Arming the Enemy in Afghanistan

An Afghan Army soldier picks up his weapon at a training facility in the outskirts of Kabul, Afghanistan, Nov. 26, 2013. Taliban commanders say there’s a thriving black market for U.S.-supplied guns. Anja Niedringhaus/AP

"Sir, don't go out that far," the soldier warned.

It was 2010, and Jeffrey Brown, a Pentagon auditor, was walking with a U.S. Army escort through Nangarhar University in Jalalabad, an Afghan city near the Pakistani border. They had just stepped toward one of several sand-colored buildings on campus when the soldier stopped Brown and looked out at the sun-bleached hills in the distance. "If the Taliban were shooting only AK-47s, we wouldn't have to worry," he said. "But we know they have M-16s, and we've taken sniper fire from those hills."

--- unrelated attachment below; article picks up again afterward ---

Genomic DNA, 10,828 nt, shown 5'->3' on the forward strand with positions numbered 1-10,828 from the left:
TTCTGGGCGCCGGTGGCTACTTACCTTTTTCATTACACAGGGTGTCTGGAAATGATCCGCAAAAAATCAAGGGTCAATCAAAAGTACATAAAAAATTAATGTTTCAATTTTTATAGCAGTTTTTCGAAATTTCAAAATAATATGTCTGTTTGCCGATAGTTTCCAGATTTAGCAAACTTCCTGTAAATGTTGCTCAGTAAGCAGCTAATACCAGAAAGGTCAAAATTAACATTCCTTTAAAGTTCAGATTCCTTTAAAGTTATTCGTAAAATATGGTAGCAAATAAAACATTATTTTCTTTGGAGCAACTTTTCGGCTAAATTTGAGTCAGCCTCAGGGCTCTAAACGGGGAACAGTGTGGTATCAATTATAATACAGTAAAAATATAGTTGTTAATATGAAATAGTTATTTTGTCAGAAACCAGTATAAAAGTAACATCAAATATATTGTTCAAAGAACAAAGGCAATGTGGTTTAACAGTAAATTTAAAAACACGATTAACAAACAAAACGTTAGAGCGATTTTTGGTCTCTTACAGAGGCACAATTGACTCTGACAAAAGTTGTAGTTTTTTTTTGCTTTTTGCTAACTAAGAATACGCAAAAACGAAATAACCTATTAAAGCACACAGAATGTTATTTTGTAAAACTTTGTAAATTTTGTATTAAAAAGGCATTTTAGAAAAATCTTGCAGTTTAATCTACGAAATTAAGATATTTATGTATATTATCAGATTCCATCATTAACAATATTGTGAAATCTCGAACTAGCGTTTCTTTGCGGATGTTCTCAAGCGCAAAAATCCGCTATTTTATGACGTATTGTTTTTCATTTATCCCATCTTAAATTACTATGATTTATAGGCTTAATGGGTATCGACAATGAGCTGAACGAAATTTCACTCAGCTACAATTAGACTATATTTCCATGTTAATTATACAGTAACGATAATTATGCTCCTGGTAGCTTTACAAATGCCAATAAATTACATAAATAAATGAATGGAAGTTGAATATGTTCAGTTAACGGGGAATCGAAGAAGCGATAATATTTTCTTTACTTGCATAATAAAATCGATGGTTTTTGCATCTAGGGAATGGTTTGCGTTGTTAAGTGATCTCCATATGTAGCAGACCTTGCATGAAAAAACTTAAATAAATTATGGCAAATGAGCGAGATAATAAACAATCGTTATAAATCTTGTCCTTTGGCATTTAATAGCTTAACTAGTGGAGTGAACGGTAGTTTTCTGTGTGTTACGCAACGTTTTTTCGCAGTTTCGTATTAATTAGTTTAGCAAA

For decades, the M-16 has been the U.S. military's preferred automatic rifle. It has more than twice the range of the AK-47, the legendary Russian assault weapon. Which is why the Taliban favors the M-16, too. On another inspection tour, Brown got a better sense of the Taliban's preference. As his convoy rumbled out of Bagram Airfield, the Army combat veteran recognized the distinctive clatter of M-16 fire as bullets ricocheted off the sides of his armored troop carrier. The Taliban were firing on his convoy with American arms and ammunition.

There are only a few ways the Taliban get U.S. weapons. Insurgents sometimes capture them from Afghan police or soldiers. But usually, U.S. and Afghan officials say, they just buy them from corrupt members of the Afghan security forces. One Afghan army colonel, who asked to be identified only by his last name, Ahmadzai, said entire groups of soldiers manning various checkpoints have sold their weapons and ammunition to the insurgents. And Taliban commanders say there's a thriving black market for U.S.-supplied guns that even includes dealers from neighboring Iran.